Some red wines are high in tannin. Tannins are phenolic compounds from the skins, seeds, and stems of wine grapes. There are more tannins in red skins, so red wines tend to be more tannic. This is especially true for thick-skinned grapes, like Cabernet Sauvignon, Tannat, etc. When the juice is in contact with those big, fat casings during fermentation, the phenolic tannins are extracted into the wine. Winemakers can also add tannin to a wine by adding stems to the fermentation, or by aging in new oak barrels (as oak contains tannins). However, for the purposes of this stinkin' post, lets just say it the skin's the thing.
So, you've got a myoglobin-laden piece of meat and a heavily-extracted Cabernet Sauvignon. They're going to go great together because...uh, because the internet says so. Supposedly, tannins bind to the proteins in meat and make those proteins more flavorful. Likewise, the proteins supposedly soften the tannins, making them less astringent and more smooth. I don't know how this works, but I do know one thing: red meat and heavy red wine sure are tasty together. Next time you see your pimp and bring home beef steak or lamb, try a Cabernet Sauvignon, Syrah, Nebbiolo-based wine, or Tannat (looks for producers from Uruguay or Madiran in France for these massive wines). Oh, and there's some Tannat grown in Georgia, too. Boomshakalaka.
As an added bonus, phenolic compounds contain lots of antioxidants, so tell your doc you'll only eat that terrible red meat with lots and lots of booze...
...you know, for your health.
Wednesday, May 11, 2011
Wine blogs address the concept of pairing wine with food as ESPN approaches Yankees vs. Red Sox, or as James Suckling discusses his home in Tuscany: on and on and on and on and on and on and on and on and on and on (for accuracy's sake, I need to type it some more) and on and on and on and on (okay, point made sophomorically).
-on and on and on-
The debate arguing wine and food goes back to Roman times, leading to the creation of the phrase, ad nauseam. But surely there's an explanation for all the tiresome discussion. Is it because drinking alcohol leads to diarrhea of the mouth (that is to say, lively discussion), and eventually to hunger, which leads to late-night junk food, that leads to... [awkward pause]?
In my opinion, which you're gonna get whether you like it or not, the reason for all the discussion is because it's a subject that's hotly debated, and that generates opinions, interest, and talk. Wine pairing is rooted in a practice that can either elevate both the food and the wine to new, ethereal heights, or it can decisively ruin both.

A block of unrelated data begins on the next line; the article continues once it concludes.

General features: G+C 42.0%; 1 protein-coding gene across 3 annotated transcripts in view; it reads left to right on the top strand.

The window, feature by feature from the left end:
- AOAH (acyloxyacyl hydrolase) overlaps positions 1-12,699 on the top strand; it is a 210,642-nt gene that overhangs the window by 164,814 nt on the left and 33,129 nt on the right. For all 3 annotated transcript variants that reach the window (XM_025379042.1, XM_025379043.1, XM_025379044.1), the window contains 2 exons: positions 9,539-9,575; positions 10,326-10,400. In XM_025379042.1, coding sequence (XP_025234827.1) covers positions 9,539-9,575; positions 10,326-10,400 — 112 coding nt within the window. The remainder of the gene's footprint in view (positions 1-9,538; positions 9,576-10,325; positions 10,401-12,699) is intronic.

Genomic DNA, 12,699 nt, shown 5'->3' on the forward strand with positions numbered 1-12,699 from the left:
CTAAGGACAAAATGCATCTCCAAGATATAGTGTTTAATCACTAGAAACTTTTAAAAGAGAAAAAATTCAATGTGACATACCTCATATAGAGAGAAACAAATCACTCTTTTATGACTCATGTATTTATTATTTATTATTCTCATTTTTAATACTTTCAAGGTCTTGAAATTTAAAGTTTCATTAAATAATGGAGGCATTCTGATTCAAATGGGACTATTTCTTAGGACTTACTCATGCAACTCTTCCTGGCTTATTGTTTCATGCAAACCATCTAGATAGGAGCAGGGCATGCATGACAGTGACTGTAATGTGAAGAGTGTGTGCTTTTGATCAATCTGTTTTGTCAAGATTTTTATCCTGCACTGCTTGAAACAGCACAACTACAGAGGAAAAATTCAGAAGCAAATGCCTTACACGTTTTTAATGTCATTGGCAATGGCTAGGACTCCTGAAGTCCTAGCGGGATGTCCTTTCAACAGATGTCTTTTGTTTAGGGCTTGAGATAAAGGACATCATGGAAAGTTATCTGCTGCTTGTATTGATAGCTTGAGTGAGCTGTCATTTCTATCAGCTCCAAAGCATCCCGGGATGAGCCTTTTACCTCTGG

The balancing act is like concocting a hit early-80's sitcom. Combine the gruff, cantankerous comedic stylings of a Ted Knight with the lovable buffoonery of a hapless, effeminate Jim J. Bullock, and the pairing soars on the wings of Too Close for Comfort into the hallowed halls of television lore.
Conversely, if the pairing creates tension and disharmony, things go totally awry, and you end up with the doomed Homeboys in Outer Space (thanks TV Crunch for the inspirato on that one).
Here's the rub: everyone has different tastes. Just like what might resonate with television audiences, some pairings are going to work on paper (Homeboys in Outer Space is clearly a hilarious concept), but they just don't cut the mustard at the dinner table, or when the Nielson ratings are published. Ultimately, we're all individuals, and we all like what we like, so hitting a home run every time is like James Suckling not mentioning that he lives in Tuscany... probably ain't gonna happen.
I'm wrestling with this neurosis now, as I'll be hosting a wine pairing dinner for a large group on Saturday. I keep changing things up, overanalyzing, and researching the best matches. I know what I like, but will the crowd follow suit?
Fortunately, wine pairing doesn't have to be pure voodoo. There are some basic, food-science concepts that can be employed to hedge your pairings, increasing the odds of success. I'm gonna cover a couple here, then do a couple more in another post, because I both need more blog fodder, and this is a topic that causes bluster and filibustering (as I alluded to earlier):
1. Acid is good: wines with higher acidity stimulate one of the primary senses of the tongue, giving the sensation of the palate being cleansed. Furthermore, like squeezing lemon onto a bland piece of fish, some acidity can enhance the flavors of many foods. Acidic wines can usually stand up to tough-to-pair acidic foods (like a vinaigrette, for example), and they're great with fatty dishes, as fat can coat the palate, and the wine seems to clean things up for the next bite.
There are a few tricks to picking out a high acid wine. Knowing which grapes have naturally high acidity (Riesling, Sauvignon Blanc, Pinot Noir, Sangiovese, etc.) is one way. Understanding cooler climate growing regions can also help. Grapes don't ripen as much in these cooler climates, leaving more acidity in the fruit. Another good tip is to check the alcohol level on the bottle. Lower alcohol (roughly, below 13%) is a pretty good indicator that the wine still has some dialed-down pH. This has to do with the fact that- as grapes ripen- acids decrease and sugars increase in the fruit. Sugar is converted into alcohol during fermentation, ergo, more sugar, more alcohol, less acid (provided there's no manipulation, which is another post).